Two siblings die in latest New York lithium-ion battery fire

“We lost two people today — we were fortunate to not lose six,” says fire marshal

wo firefighters at work putting out a fire
(Image credit: Getty Images)

While the ink is still drying on New York City’s new safety legislation around lithium-ion batteries, two more lives were lost to a lithium-ion battery fire this week. 

A charging e-bike burst into flames in a Queens apartment building on Monday, April 10, taking the lives of a seven-year-old boy and his 19-year-old sister trapped inside a second-floor apartment.

This is the latest in a deadly series of e-mobility device fires wreaking havoc across New York. In 2022, the New York City Fire Department (FDNY) responded to some 220 fires caused by lithium-ion batteries, in which six people died and another 147 were injured. The rate of incidents has continued into 2023, with the FDNY having been called out to 59 fires relating to lithium-ion devices already this year. The death toll is currently at five lives lost.

Monday’s fire started in the vestibule of the apartment building, where an e-bike was being charged using an extension cord run for an upper story. 

The explosive fire quickly moved up the stairway, entrapping a family in a second-floor apartment. Four occupants were able to jump to safety via a back window. Two were unable to get out in time. 

“We lost two people today — we were fortunate to not lose six,” Dan Flynn, the chief fire marshal, said at a news conference. “[Lithium-ion fires] continue to be a tremendous problem for us.”

Micro-mobility transportation devices such as e-bikes, e-scooters and hoverboards have surged in popularity the world over. All of these are powered by lithium-ion batteries, just like smartphones, tablets, e-cigarettes and cameras. While lithium-ion can be used safely, the problem with chargers and batteries in many electric mobility devices is the abundance of cheap, poorly made, untested products from disreputable sources sold via the internet and do not adhere to any safety standards.

In Monday’s fire, too, officials deduced that an aftermarket charger was likely the cause behind the malfunctioning e-bike.

Alarmed by the increase of violent blazes, the FDNY rolled out educational campaigns about safely storing and operating electric devices while also imploring consumers to buy certified and reputable products.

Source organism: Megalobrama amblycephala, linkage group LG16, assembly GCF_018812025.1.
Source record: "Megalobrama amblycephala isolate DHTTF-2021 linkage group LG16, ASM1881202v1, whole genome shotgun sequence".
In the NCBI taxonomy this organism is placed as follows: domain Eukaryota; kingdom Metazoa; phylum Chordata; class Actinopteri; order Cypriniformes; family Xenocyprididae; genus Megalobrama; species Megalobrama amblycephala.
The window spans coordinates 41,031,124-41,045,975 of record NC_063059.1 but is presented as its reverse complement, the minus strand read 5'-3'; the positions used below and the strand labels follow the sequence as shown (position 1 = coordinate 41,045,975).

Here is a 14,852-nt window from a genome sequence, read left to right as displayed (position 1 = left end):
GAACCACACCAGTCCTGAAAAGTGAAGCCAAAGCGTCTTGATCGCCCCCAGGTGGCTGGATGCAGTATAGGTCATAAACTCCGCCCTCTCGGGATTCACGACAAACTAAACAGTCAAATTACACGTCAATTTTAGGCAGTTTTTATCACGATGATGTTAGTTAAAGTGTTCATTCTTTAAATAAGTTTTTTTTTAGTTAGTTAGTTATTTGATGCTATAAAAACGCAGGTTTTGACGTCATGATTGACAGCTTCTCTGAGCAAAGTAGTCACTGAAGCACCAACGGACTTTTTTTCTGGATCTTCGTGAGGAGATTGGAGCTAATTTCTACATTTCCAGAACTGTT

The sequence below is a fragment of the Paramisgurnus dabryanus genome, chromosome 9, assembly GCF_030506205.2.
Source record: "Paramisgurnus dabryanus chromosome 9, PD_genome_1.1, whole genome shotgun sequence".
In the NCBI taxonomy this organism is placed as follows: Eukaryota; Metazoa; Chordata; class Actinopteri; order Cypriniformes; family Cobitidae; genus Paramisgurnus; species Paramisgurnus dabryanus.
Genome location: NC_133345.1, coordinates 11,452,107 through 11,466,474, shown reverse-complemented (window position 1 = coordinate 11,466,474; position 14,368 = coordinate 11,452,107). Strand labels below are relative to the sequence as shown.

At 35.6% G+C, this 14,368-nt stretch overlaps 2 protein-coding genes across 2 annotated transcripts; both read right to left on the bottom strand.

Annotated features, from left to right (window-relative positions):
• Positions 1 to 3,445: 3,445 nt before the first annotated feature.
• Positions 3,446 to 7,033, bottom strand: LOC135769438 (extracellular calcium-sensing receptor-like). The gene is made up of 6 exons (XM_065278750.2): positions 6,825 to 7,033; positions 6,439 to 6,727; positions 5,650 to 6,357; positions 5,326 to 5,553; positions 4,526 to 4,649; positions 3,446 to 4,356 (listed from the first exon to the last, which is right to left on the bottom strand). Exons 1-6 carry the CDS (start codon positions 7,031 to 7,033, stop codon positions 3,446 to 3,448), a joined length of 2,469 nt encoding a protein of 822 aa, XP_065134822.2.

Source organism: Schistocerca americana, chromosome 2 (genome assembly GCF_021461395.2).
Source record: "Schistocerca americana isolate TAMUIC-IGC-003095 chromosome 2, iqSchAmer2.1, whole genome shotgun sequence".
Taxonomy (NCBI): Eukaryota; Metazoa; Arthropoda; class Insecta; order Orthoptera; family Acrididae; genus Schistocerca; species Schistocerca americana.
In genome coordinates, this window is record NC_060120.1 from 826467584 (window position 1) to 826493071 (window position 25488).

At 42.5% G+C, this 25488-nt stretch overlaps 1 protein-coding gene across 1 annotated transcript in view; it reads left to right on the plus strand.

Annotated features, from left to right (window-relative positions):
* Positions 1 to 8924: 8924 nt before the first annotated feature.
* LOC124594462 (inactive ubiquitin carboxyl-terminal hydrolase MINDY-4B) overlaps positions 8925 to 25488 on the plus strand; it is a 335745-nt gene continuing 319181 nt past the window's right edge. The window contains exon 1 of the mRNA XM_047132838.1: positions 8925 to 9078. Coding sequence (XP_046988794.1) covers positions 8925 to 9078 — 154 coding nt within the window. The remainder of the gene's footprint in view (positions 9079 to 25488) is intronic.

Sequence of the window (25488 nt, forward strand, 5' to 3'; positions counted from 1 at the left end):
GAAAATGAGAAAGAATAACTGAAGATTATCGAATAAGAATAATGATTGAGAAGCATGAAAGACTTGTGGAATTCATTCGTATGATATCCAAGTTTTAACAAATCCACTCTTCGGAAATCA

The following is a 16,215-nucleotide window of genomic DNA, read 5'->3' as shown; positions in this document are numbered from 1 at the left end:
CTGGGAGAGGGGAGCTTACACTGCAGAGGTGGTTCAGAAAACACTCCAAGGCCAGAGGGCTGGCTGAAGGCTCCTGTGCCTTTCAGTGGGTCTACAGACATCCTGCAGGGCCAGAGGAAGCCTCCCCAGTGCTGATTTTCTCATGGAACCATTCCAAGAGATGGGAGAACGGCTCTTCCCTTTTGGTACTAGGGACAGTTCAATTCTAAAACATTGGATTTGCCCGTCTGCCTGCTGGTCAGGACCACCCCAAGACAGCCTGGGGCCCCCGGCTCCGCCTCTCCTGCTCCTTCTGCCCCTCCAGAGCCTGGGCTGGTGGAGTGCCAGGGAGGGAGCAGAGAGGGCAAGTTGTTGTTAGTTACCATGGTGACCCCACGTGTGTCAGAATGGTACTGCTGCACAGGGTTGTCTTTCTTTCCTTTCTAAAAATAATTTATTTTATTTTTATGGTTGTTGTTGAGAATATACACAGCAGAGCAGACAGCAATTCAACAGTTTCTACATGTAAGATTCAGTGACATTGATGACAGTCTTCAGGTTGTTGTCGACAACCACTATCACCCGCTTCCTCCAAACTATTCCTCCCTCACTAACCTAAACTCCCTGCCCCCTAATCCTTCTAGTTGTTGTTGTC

Mere weeks ago, New York City Mayor Eric Adams signed into law Initiative 663-A, a bill that seeks to combat the growing safety hazard by banning e-mobility devices and batteries that don’t meet a minimum safety standard, specified as the UL 2849 certification. 

Last year, the U.S. Consumer Product Safety Commission (CPSC) also echoed the need for UL Mark certification. In a letter sent to thousands of e-mobility manufacturers, distributors and retailers in December, the CPSC called on them to ensure their products comply with established safety standards or face possible enforcement action. In addition to the UL Mark certifications, the CPSC would accept the ANSI/CAN 2272, ANSI/CAN 2849 certifications.

How to keep your home safe

  • When purchasing devices, buy from reputable sources or check yourself to see if the product was tested for safety and meets the internationally recognized Underwriters Laboratories Mark standards. These products will carry an embossed or otherwise visible UL mark
  • Read up on Lithium-ion safety tips
  • Follow the e-bike manufacturer’s instructions for charging and storage
  • Always use the manufacturer’s cord and power adapter made specifically for the device.
  • It's also always a good idea to not leave your charging devices unattended or on the charger for an extended time. 
  • If you do notice a battery overheating or you notice an odor, change in shape or color, leaking or odd noises coming from a device, discontinue use immediately. If safe to do so, move the device away from anything that can catch fire.

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